I can't see the difference with the original and it shaves off around a third. Please notice that the video codec is 'msmpeg4' for avi files, while 'mpeg4' for mp4 files.
And now I will have to start recoding half a TB of video content :) ... that will keep my CPU busy for a while.
Posted at 03:25PM Sep 21, 2014 by WWWillem in Software |
Going through some folders with software development projects from the past, I came across this one, which is dating back to the spring of 2003. One of those attempts to get rich quick :) with a startup. The idea was to have a small mobile device with GPS that would show you the map of where you were and then allow you to get directions to the closest coffee shop, gas station, hotel, etc. And then of course sell those ads commercially. Hey, this was still (the end of) the dot-com era. Sounds familiar? Yes, four years later Apple introduced the iPhone, so we're definitely talking here about "prior art".
The app got as far as a functioning prototype with data for downtown San Francisco. You see it here searching for hotels, while walking along Market Street. It had maps and aerial photos from the Microsoft TerraServer. Which is an interesting piece of history, because Microsoft got the maps from the USGS, but bought the aerials from the Russians. Not surprising that it only contained photos from space of the USA. :-)
I got my location information about restaurants, shops, theaters, etc from an on-line Yellow Pages database. I also needed a vector based map, because otherwise you can't do proper path planning. Found that in a database from the US Census Bureau called Tiger. The shortest path calculation was of course based on Dijkstra's algorithm.
In 2003 the mobile devices of the time were PDAs. Remember those? One startup company called "Agenda" developed a model that was fully based on Linux. Through the serial port and using ppp, you could even telnet and ftp into the device. The GUI couldn't do X-Windows – not enough processing power – but someone created a port of FLTK for it. A nice thing was that you could compile the same code base for desktop Linux, Windows or the Agenda.
The GPS to use was an easy choice, always been a fan of DeLorme units. It connected to the PDA through a serial cable.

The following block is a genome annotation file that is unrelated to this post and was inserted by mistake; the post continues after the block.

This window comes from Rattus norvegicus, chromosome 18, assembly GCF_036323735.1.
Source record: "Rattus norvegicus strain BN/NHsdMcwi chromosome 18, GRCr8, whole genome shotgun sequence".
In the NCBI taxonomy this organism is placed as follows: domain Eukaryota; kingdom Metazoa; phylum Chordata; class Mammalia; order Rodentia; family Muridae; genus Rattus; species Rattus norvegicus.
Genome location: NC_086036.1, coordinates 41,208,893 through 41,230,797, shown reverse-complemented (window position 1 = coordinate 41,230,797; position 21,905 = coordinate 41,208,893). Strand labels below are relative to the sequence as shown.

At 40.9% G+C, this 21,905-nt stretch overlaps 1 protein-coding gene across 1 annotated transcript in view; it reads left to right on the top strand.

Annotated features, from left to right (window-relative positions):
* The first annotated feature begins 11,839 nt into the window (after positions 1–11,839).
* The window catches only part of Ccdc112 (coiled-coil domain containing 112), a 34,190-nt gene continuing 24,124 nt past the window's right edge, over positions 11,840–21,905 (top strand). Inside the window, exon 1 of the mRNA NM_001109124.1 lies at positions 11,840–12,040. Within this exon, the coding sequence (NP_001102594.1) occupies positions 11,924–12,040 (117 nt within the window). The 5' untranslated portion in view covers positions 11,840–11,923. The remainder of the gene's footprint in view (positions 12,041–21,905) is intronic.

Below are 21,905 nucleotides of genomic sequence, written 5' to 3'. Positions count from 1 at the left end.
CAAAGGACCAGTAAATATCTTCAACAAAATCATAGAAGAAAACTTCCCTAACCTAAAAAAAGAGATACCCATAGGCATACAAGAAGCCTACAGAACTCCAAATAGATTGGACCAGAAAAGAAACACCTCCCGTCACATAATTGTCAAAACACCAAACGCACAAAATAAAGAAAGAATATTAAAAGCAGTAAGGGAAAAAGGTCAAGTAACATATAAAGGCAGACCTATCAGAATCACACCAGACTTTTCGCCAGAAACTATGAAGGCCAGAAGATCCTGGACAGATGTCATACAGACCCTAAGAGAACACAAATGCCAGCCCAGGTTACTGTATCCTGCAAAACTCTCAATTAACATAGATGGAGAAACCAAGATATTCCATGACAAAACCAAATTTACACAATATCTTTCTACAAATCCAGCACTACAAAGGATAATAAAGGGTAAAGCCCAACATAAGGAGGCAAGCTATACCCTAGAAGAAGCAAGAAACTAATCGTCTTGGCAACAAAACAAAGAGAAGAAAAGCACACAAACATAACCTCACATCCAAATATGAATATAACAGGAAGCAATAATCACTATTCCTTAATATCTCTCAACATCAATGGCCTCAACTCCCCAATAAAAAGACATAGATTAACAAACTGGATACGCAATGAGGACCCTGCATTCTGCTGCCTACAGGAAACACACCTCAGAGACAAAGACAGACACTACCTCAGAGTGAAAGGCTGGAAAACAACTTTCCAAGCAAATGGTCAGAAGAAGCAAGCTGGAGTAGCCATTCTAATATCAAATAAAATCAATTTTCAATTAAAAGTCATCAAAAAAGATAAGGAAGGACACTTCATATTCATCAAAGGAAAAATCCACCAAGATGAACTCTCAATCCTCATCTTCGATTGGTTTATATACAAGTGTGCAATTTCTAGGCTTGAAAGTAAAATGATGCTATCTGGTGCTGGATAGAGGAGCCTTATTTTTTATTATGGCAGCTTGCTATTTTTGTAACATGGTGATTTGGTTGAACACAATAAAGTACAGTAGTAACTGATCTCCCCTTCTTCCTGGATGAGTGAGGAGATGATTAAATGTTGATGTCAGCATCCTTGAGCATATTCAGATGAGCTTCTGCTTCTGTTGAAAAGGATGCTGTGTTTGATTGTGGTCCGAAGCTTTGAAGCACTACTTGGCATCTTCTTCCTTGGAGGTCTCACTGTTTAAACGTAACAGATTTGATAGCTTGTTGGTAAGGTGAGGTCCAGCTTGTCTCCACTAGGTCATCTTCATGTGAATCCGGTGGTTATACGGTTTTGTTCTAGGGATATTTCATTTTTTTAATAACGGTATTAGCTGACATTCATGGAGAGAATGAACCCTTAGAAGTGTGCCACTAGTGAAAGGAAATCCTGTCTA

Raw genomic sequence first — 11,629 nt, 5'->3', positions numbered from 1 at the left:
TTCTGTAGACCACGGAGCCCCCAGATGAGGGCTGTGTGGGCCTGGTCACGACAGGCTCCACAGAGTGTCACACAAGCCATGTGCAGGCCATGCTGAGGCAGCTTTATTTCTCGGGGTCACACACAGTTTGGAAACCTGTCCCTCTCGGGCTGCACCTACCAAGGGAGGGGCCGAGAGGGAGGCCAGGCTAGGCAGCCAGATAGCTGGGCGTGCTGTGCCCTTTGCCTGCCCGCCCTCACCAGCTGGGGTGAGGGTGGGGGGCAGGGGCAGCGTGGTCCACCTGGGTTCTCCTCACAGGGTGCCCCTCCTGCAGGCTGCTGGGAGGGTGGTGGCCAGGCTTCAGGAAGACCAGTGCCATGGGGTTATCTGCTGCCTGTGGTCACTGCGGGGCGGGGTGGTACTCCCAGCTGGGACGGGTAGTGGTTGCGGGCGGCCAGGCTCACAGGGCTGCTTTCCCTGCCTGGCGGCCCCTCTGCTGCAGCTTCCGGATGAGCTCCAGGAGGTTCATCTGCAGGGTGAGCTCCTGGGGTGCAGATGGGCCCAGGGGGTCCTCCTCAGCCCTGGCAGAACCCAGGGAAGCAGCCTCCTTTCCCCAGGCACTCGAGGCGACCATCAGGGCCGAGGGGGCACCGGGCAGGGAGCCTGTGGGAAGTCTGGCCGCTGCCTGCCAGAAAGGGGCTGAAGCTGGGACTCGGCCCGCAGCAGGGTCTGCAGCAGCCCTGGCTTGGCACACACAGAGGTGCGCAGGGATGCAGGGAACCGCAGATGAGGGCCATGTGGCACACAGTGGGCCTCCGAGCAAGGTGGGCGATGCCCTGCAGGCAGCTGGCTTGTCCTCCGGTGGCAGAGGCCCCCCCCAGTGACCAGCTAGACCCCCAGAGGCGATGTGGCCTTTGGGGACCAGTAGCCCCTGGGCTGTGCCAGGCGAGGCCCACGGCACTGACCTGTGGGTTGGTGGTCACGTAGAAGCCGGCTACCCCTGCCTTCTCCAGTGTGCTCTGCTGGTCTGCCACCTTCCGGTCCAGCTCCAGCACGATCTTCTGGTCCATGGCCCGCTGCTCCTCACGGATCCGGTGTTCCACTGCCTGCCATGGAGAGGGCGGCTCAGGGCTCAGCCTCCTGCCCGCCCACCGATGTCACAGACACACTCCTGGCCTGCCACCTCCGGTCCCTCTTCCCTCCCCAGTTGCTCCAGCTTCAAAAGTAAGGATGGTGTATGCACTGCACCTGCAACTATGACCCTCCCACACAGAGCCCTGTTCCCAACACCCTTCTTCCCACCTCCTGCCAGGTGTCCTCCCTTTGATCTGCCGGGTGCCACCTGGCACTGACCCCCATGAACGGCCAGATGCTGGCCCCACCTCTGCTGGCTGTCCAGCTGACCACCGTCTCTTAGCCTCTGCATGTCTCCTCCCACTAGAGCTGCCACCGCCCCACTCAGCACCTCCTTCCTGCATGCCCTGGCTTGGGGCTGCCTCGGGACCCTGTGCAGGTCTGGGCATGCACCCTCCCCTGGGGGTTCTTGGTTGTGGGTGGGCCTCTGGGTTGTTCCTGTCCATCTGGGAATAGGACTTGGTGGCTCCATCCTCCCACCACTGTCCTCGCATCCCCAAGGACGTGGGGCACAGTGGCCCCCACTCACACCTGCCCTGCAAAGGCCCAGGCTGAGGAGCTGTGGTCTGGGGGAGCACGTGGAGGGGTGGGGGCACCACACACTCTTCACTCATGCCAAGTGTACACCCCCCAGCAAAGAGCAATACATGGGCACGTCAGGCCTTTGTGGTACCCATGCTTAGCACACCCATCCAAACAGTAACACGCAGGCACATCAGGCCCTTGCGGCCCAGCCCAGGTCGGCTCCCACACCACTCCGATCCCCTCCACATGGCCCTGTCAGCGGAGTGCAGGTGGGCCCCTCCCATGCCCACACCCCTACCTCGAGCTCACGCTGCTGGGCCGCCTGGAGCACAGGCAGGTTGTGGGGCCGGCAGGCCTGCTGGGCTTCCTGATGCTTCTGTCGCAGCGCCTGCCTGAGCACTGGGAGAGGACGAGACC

As you can see below, there were various categories to pick from. Or you could do a "Go To" by clicking somewhere on the map. The little white dots are the route to get to your destination. Or you could pick a street name from the Tiger database.
To be honest, by now I have no idea how this could have scaled to cover more than just a city. But it was lots of fun to develop. And it worked.
Posted at 01:20PM Jan 19, 2014 by WWWillem in Software |
Alpha for PNG with NetPBM
As a co-developer of pnmtopng / pngtopnm it's already a long time my plan to update those two NetPBM programs for the PAM format, allowing for proper alpha channel support. On sourceforge you can find a pngtopam program — not sure how full featured it is — but there is currently no pamtopng, which is IMHO the more important of the two.
Two weeks ago I was myself in desperate need for a PAM to PNG converter, and I didn't have the time to do some proper development, therefore decided to do a quick & dirty one. Luckily I wrote 10+ years ago two PngMinus tools, which was targeting the same type of converters, but without the need for the NetPBM libraries.
Long story short, I wrote a "pam2png" utility, which is not as feature rich as a pamtopng program would be, but it does the job. Its main purpose is to convert 4-channel "RGB_ALPHA" pam images to png, but it does the conversion of 2-channel "GRAY_ALPHA" as well. However, the latter wasn't extensively tested.
To be honest, I stopped testing and debugging when the program was good enough for the images I needed to convert to PNG. And I will not spend too much more time on it, because the real goal is a proper pamtopng implementation. But if you find bugs, send me the fixes and I will incorporate them. Don't waste your time on adding functionality, because this is just a temporary job.
Finally, if you don't know how to create those PAM images with R+G+B+A channels, check out the pamstack command. This tool allows you to combine a regular RGB ppm image with an alpha channel image packaged in a pgm file. The README file in the tar-ball shows how to do it.
Posted at 12:33AM Dec 18, 2011 by WWWillem in Software |
jQuery Mobile on Android
I developed an app for BlackBerry PlayBook that is using the jQuery Mobile toolkit to create the user interface. Now jQM is a portable framework that can run on many platforms, ranging from your regular Chrome, FireFox or Safari browser, to mobile devices like iPhone or Android.
- First step is to create in Eclipse a new project: "File > New > Android Project" and give it a name (let's say "IceCream", I copied the jQM code from a blog by Matt Doyle), select the target and enter the package name, like "ws.iam.icecream". Keep Create Activity checked.
- Next we'll be adding a WebKit WebView to onCreate():
- This WebView will replace the LinearLayout in res > layout > main.xml.
<WebView xmlns:android="http://schemas.android.com/apk/res/android" android:id="@+id/webview" android:layout_width="fill_parent" android:layout_height="fill_parent" android:scrollbars="none" />
- While we're at it, we should update the AndroidManifest.xml file. Just after the <use-sdk> parameter, add the following line:
- Also we need to prevent Android from creating a new Activity when the user rotates his tablet. Add a parameter to the Activity declaration (for recent SDK versions, this should be android:configChanges="orientation,screenSize"):